The easiest way to describe the start of Garrison Mathews’ Houston Rockets career is that fans were compelled to call him “Garry Bird.” His injection into the Rockets' starting lineup saw a 1-16 team rattle off six consecutive victories in the season’s most unlikely seven-game win streak.
Over that seven-game run, Mathews averaged 16.1 points per game on 44.8% shooting from three. He wouldn’t be able to maintain that pace and finished the season averaging 10 points per game on 36% shooting from distance. However, the Rockets liked what they saw and quickly signed him to a four-year $8.2 million contract.
For teams in the early stages of a rebuild, finding players like Mathews is paramount. Productive players at a discount allow organizations to use cap space to acquire talent and/or assets. If the timelines don’t align, a player like Mathews can usually land something of value in a trade.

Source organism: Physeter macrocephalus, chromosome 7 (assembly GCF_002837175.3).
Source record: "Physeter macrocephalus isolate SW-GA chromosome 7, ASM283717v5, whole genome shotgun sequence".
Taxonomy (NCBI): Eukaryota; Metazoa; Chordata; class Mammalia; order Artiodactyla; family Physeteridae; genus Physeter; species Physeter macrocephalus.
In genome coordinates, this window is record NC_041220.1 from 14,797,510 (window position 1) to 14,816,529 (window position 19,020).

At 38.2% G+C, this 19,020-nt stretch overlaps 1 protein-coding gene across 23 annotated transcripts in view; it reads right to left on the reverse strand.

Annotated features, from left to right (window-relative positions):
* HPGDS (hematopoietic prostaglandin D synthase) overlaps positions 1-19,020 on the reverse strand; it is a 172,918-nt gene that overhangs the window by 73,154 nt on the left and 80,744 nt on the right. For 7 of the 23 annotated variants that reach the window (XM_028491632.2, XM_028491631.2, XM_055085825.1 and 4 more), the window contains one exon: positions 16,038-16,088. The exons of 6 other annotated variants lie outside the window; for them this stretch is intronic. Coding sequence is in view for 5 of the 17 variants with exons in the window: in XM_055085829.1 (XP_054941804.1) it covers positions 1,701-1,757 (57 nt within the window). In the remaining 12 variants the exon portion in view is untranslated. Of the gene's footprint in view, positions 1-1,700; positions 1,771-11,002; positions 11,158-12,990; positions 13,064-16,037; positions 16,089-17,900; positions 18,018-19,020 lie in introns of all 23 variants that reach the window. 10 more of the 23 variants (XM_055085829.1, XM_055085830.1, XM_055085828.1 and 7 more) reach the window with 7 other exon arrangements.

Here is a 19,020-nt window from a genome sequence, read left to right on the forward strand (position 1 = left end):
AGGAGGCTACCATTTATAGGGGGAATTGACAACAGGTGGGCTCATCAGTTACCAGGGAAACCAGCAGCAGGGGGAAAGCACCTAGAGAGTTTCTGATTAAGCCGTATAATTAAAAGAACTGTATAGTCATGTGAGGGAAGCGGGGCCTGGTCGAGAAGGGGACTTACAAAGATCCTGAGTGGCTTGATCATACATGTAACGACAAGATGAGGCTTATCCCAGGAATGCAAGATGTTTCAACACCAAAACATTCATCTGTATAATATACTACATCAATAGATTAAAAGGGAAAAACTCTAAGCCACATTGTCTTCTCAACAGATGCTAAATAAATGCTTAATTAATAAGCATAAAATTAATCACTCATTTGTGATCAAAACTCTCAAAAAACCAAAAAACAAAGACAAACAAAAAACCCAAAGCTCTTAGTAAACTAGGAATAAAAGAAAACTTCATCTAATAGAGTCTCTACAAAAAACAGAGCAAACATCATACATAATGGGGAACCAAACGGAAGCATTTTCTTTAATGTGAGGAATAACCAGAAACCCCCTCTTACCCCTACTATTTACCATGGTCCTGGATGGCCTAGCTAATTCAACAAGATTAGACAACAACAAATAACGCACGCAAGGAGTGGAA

For Garrison Mathews, its as Easy as 3, 3, 3
The simplicity of Mathews' game is embolic of the modern NBA. He shoots a lot of threes, hits a fair amount of them, and forces defenses to account for him beyond the arc. With each passing season, teams are taking more and more threes, and the trend looks to have no end in sight.
While the basic arithmetic says three is more than two, the knock-on effect of a potent 3-point shooter goes far beyond the actual points. The points a dangerous 3-point shooter generates are almost secondary to the gravity their presence demands.
Mathews is a 3-point shooter that not only possesses efficiency but also gravity. He can go 0-7 and still provide tremendous value to an offense through expanded driving and passing lanes. The 3-point revolution has many parallels to how the West Coast offense changed football. Passing to open up the run game, is the same idea as bombing from deep to create layups.
Mathews’ shooting impact is clear when you look at his on-off splits. When he was on the court, the Rockets had an offensive rating of 112.8, and when he sat it plummeted to 106.3. The Rockets also experienced a bump in 2-point efficiency, got shots closer to the rim, earned more free throws, dished more assists, and coughed up fewer turnovers.
Mathews wasn’t directly responsible for those gains, but at the same time, he played a crucial role without ever touching the ball. The Rockets weren’t a good offense with Mathews out there, but gaining +6.5 points per 100 possessions is still mighty impressive.